I got up at 5 a.m. like I do every morning to take my medication and let the dogs out for "walkies." I could tell the boys had tired themselves out because there wasn't a peep coming from the living room floor. Either that or Cat had slept on their faces and killed them, but I was pretty sure that hadn't happened. Usually there's a little snoring out of Youngest Son, but he was too tired to do so. After going back to bed and getting up a couple of hours later, Leonard was awake and playing on his DS; Youngest Son was just starting to awaken; and Sheldon was still crashed-out on the floor. I ordered them up and to get ready so that we could go out for breakfast at the worldwide-franchised evil clown fast food restaurant just a couple of blocks away. While the kids ate, Husband, Celeste and I sat and had some breakfast as well while waiting to return the boys to their parents (who were to meet us there). Husband said his coffee was McCrappy and realized why he never goes there for breakfast anymore. Ever. Once the parents had retrieved their offspring, we returned home.

Fortunately the guys didn't mess-up the house and things were easily put back in order. We thought about taking Celeste to the self-service dog wash a few towns over but they're closed on Sundays. So, I went and took a nap.

I remember the days of sleepovers at my house and going to parties at friends' houses. Everyone believed they could stay up all night and not have to sleep and sometimes punished those who did by dunking their bra in water and putting it in the freezer. At least the guys didn't do silly things like that at our house -- although one admitted they wanted to try the "hand in the bowl of warm water" trick. The only reason they didn't was because Mythbusters had already proven it didn't work. Lucky for them. If they'd tried it or if it had worked on my hardwood floors, there would be three "geeks" learning to sand, stain, and seal 79-year-old wood with their toothbrushes. And I don't believe there's an app for that.

Saturday, February 18, 2012

And now, a brief announcement.

Getting ready for Youngest Son's friends to arrive. Watching the ABC Family Harry Potter Marathon. Finishing my daily post. That is all.

True, I could be doing something more momentous for my 50th post. I just don't have the time today!

Friday, February 17, 2012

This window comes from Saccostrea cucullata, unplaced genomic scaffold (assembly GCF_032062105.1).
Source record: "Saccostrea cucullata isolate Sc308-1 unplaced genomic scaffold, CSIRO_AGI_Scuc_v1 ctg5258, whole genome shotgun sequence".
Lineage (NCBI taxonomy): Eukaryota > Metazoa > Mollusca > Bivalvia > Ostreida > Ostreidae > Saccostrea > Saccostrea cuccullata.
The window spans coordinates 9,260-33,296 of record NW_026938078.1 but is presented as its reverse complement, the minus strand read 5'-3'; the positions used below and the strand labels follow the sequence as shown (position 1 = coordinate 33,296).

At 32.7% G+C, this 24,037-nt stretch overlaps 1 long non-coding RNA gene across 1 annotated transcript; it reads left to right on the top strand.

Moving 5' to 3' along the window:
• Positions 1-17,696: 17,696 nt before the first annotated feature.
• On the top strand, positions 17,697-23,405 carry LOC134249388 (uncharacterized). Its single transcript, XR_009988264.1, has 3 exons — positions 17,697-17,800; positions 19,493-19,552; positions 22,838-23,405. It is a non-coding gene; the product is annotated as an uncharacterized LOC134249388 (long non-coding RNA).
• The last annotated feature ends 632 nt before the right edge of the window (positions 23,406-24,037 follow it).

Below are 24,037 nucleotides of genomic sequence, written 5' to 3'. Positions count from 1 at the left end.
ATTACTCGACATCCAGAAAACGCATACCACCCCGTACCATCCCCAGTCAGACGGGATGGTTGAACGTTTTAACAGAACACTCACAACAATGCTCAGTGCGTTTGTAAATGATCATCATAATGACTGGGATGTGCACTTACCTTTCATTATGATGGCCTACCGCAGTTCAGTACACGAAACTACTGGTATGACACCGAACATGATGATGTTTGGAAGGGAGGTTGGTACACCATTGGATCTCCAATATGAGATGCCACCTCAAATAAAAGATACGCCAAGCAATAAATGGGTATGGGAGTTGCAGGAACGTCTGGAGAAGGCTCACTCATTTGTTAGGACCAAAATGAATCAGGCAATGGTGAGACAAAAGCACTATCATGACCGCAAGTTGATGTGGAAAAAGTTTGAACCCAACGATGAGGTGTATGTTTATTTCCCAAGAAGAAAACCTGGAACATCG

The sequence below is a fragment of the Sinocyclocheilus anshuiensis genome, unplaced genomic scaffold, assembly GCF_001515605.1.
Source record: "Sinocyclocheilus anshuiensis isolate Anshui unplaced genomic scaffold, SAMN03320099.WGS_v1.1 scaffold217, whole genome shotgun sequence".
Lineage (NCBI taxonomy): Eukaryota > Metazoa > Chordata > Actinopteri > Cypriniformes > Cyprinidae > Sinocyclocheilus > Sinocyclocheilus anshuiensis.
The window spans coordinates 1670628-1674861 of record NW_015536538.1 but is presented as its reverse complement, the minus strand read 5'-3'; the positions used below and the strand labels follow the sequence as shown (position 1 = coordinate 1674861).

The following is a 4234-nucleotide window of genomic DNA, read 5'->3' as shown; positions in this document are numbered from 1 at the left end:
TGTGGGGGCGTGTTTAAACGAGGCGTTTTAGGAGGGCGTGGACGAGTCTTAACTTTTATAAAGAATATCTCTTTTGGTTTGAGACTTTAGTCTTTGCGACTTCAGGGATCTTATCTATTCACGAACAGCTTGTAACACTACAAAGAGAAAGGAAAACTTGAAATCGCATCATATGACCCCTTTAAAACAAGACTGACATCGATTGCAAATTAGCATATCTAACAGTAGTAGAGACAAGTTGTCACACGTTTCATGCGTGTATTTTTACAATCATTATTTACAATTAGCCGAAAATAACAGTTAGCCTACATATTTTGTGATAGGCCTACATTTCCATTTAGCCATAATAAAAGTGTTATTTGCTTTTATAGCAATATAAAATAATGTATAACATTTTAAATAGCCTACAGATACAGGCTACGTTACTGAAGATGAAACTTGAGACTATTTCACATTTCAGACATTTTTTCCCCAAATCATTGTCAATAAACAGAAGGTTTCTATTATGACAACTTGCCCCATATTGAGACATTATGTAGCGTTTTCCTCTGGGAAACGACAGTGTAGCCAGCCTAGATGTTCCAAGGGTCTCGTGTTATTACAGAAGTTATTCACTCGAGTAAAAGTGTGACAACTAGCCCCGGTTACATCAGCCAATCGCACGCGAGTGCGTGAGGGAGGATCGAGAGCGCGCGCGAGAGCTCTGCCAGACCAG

Dull, dull, dull: Part Deux

Another uneventful day. I should be grateful, I guess. Usually when my days are incredibly busy they're not busy in a "good" way. My job requires a natural/national disaster for me to be employed and it's kind of embarrassing being the only person in a room cheering for a hurricane to make landfall so I can earn a paycheck and pay some bills.

I did supervise Youngest Son preparing for his friends to visit tomorrow. There will be three teenage boys (including Youngest Son) "camped-out" on my living room floor tomorrow night watching movies and playing video games. All of them are highly intelligent and easily bored if they're not intellectually challenged. Fortunately, being a parent and already having raised a child who's now in college, I know that large amounts of soda and pizza will keep their appetites satisfied and the large library of DVDs, board games, video games, books, etc. will keep their minds entertained. At least until the caffeine wears-off and they collapse on their sleeping bags. I get to enjoy the "I'm not tired" protests during the evening as I remind them that they'll have to get up the next morning and then watching them amble around the house like zombies because they believed they could stay awake all night.

There was some good news today from my Internet friends. A "friend" of mine became a U.S. citizen today. I only type "friend" with quotation marks because my friend, his wife, their family and I have never actually met. We're all fans of RiffTrax (from the creators of Mystery Science Theater 3000 -- that'll be another post someday) and we along with a LOT of other people have become friends over the Internet. But I'm very proud of his achievement. I have another "friend" in that group who became a citizen as well. I'm not collecting non-citizens and converting them, but I'm glad of their choice to join our great experiment and now they'll be able to become disgruntled with their government representation just like the rest of us.

Well, at least I posted today. Some days it's harder to think of a topic or something worth reading. I'm pretty sure by the time this weekend is over I'll have good subjects. Oh, and Presidents' Day has already been writing itself, so be sure to come back that day!